Investment relevance

Our ESG and sustainable equity research is guided by our internally developed materiality map, which shows the degree of relevance of ESG issues across industry sectors.

We believe that certain ESG issues are relevant and material to long-term business fundamentals, and for that reason, important to all investors. Investment-relevant issues vary by sector, geography, asset class, and company context. Therefore, fundamental research that is tailored to different settings has potential to add meaningful value.

Given this philosophy, our ongoing ESG and sustainability research is guided by our internally developed materiality map, which is inspired by the work of the Sustainable Accounting Standards Board (SASB).

The materiality map shows that in equity research we focus on context-relevant issues for different types of businesses. We believe that this kind of tailored and forward-looking research focus has the potential to mitigate risk and to generate alpha, and be a key contributor to long-term investment results.

Most relevant
Often relevant
Less relevant
Consumer Health Care Financials Tech (hardware) Comm and Tech (software) Industrials Materials and Energy Utilities Real Estate
Board structure and composition
Management incentives, ownership, and comp alignment
Systemic risk management and leadership
Corporate purpose, culture, and mission alignment
Diversity, equity, and inclusion
Employee well-being and development
Product impact and customer well-being
Supply and distribution network management
Privacy, data security, and data use
Marketing and selling practices
Pricing philosophy and access
Climate change mitigation and adaptation
Physical climate change risk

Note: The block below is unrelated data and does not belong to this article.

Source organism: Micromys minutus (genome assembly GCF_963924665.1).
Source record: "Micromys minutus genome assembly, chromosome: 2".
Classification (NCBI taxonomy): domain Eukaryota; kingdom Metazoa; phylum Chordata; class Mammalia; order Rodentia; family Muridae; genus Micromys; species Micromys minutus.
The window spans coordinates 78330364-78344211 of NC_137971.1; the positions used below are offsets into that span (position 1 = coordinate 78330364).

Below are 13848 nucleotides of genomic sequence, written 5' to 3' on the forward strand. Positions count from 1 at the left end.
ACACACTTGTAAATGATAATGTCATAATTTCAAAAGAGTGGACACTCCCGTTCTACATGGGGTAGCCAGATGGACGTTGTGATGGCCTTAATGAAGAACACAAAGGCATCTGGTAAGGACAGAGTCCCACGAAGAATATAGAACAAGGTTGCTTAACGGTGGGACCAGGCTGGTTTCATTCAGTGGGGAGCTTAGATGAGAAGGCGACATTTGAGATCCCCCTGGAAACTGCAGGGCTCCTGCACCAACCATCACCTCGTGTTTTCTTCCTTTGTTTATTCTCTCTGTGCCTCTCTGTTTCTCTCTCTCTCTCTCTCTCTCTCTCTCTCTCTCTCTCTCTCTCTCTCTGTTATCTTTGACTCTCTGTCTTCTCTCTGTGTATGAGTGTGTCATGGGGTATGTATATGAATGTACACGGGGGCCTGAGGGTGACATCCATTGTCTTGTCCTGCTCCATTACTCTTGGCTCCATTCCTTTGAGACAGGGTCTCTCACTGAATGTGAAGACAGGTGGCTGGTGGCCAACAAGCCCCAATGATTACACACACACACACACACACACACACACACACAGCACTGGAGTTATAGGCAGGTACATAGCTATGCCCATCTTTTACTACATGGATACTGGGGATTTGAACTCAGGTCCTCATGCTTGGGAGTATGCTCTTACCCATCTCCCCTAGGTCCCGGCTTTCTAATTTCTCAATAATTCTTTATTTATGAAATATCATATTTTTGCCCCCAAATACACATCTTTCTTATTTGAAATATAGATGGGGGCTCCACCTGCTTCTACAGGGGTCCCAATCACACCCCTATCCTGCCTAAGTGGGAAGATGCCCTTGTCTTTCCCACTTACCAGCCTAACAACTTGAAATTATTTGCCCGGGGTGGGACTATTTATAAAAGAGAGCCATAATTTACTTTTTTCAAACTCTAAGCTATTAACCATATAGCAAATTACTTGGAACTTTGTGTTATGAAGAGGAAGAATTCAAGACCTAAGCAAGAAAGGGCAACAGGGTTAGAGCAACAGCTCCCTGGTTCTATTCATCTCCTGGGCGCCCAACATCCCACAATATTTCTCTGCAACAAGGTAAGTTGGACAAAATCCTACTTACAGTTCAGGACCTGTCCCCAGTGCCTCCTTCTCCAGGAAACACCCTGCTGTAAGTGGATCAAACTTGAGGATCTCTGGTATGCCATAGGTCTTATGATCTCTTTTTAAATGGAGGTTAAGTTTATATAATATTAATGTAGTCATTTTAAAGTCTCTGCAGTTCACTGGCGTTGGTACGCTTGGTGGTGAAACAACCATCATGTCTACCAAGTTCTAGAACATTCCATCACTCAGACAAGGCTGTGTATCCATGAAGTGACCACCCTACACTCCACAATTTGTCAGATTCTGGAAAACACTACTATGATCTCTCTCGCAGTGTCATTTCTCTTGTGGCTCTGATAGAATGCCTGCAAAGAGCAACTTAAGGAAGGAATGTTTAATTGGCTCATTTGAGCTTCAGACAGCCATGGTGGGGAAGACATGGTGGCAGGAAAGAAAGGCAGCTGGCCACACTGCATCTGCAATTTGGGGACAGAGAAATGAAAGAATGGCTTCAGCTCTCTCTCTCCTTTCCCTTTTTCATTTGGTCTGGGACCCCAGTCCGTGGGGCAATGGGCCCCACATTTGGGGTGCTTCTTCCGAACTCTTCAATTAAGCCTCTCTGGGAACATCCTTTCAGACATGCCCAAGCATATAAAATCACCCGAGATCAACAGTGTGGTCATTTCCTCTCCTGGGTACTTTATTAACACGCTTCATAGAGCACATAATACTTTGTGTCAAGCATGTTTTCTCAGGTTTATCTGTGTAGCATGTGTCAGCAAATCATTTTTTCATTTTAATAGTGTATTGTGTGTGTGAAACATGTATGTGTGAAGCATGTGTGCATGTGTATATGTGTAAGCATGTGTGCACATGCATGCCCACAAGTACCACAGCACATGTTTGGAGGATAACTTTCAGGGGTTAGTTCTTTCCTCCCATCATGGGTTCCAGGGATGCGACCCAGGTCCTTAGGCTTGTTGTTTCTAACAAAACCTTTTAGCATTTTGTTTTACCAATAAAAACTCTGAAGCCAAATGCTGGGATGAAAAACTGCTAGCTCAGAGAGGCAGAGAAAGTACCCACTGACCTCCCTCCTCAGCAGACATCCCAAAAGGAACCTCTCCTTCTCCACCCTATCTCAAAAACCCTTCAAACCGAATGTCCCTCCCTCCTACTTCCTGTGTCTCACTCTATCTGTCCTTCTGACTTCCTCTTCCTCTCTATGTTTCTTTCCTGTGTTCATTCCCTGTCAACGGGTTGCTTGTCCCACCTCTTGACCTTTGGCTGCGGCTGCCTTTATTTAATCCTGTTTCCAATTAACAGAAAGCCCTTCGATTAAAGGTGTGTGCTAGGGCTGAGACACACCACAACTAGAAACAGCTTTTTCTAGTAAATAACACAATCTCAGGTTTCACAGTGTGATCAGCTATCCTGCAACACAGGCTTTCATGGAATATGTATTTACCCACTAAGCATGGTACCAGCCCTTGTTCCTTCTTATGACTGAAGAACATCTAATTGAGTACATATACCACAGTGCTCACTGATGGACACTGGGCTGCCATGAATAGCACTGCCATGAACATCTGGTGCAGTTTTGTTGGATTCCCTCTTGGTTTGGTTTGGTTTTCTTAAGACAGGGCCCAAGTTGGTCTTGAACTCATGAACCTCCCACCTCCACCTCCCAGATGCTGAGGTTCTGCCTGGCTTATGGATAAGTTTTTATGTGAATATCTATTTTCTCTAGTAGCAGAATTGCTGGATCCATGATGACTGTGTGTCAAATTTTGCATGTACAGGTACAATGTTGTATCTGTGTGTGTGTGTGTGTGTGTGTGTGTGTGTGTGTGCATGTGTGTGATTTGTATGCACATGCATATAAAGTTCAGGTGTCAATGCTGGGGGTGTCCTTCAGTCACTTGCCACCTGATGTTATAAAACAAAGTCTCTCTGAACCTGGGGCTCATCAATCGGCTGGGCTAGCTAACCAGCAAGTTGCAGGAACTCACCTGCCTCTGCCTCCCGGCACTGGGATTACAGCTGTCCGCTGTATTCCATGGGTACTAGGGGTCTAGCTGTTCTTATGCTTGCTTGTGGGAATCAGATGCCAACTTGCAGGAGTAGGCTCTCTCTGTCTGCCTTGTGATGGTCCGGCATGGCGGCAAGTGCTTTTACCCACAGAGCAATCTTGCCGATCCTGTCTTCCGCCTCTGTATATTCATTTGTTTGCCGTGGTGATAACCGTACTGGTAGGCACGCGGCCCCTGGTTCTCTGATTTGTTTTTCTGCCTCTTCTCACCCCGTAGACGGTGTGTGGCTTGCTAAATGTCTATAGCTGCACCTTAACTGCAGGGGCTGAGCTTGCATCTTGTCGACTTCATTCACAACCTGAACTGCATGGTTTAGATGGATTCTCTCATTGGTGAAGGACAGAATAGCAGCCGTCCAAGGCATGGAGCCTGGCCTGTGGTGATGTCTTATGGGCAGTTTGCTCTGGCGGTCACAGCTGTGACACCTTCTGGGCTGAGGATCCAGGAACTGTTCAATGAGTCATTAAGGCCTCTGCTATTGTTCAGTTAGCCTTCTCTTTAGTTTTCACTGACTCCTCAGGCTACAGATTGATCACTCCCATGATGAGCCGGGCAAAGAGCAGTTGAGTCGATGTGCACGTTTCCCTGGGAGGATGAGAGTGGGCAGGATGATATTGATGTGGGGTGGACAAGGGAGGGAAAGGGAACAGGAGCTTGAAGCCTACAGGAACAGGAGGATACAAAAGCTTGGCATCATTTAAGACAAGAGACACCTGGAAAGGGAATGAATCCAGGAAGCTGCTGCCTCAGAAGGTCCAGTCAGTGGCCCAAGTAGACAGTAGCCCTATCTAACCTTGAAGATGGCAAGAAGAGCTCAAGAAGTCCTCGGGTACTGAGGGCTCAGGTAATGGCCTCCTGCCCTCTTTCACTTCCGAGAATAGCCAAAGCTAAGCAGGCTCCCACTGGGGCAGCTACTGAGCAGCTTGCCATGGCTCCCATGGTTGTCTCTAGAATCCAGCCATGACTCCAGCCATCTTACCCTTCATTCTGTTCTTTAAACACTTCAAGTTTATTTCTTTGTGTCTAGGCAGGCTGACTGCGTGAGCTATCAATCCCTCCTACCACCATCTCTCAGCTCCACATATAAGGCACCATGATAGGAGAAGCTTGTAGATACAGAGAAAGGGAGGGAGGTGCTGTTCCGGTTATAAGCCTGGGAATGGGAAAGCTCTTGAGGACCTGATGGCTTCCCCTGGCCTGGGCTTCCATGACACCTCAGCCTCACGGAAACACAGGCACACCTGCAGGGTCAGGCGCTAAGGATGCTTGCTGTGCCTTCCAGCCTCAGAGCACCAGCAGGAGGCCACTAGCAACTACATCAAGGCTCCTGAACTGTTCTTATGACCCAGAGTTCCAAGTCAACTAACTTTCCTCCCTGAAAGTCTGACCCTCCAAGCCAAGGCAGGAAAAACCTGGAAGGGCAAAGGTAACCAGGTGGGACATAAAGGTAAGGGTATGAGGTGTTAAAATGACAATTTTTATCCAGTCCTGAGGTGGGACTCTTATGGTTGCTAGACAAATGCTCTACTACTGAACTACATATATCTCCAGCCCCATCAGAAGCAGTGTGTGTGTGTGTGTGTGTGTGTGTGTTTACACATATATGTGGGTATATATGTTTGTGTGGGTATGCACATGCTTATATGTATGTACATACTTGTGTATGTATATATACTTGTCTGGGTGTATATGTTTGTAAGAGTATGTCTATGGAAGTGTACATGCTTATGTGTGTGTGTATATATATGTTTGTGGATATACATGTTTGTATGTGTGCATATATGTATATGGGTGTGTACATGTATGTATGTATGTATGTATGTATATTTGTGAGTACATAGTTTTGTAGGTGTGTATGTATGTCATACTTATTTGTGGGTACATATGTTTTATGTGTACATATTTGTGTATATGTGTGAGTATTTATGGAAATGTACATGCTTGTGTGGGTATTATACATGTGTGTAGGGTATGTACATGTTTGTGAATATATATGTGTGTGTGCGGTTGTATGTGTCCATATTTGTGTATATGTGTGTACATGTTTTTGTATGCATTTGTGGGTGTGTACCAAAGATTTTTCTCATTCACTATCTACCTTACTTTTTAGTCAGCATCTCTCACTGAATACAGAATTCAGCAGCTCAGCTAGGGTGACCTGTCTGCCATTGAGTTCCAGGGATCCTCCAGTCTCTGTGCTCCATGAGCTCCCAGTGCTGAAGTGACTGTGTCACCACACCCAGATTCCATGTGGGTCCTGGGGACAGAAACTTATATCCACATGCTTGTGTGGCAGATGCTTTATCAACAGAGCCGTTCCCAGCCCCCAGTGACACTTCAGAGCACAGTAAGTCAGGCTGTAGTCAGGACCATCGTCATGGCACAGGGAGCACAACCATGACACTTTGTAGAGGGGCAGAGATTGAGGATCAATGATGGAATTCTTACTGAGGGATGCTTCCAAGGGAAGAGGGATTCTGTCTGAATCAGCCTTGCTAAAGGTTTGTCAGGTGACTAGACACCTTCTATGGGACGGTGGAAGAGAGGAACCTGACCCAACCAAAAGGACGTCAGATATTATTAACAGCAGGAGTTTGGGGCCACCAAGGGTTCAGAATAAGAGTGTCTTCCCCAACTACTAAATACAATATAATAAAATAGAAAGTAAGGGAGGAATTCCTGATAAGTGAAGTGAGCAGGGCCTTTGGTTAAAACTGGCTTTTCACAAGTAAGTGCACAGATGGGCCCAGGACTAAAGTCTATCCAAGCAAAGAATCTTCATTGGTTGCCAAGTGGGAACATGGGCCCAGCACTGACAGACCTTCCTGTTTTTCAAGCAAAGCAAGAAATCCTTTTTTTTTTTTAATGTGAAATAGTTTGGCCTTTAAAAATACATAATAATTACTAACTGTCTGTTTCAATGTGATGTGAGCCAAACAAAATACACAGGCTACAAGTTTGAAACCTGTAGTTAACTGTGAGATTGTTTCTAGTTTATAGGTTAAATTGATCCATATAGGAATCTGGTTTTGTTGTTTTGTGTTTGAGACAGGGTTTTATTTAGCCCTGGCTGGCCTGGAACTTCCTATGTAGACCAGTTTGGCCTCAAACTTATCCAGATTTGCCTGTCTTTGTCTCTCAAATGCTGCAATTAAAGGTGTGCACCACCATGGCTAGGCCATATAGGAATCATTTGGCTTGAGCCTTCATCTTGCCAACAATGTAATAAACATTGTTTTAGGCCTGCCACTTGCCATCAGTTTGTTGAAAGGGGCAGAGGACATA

Greenhouse gas (GHG) emissions
Energy intensity and renewable energy use
Materials sourcing, intensity, and lifecycle management
Water intensity and stress
Biodiversity and ecosystems impact

As of 8/31/23. For illustrative purposes only.
Source: Putnam Investments, adapted from SASB Materiality Map.

Seeking corporate leaders in relevant areas

Our investment thesis is that companies exhibiting leadership in the sustainability issues that are financially material to their businesses also often demonstrate potential for strong long-term financial performance.

In our research process, we seek to identify corporate leadership by considering four key dimensions:



Companies with focus that is informed by thoughtful analysis of materiality and long-term business relevance

Creativity and proactivity

Creativity and proactivity:

Companies whose actions go beyond compliance or box-checking activity to demonstrate heightened commitment and potential benefit



Companies with goals that are specific, and produce candid and consistent reports of progress



Companies showing benefits that are meaningful both within the firm and beyond its corporate borders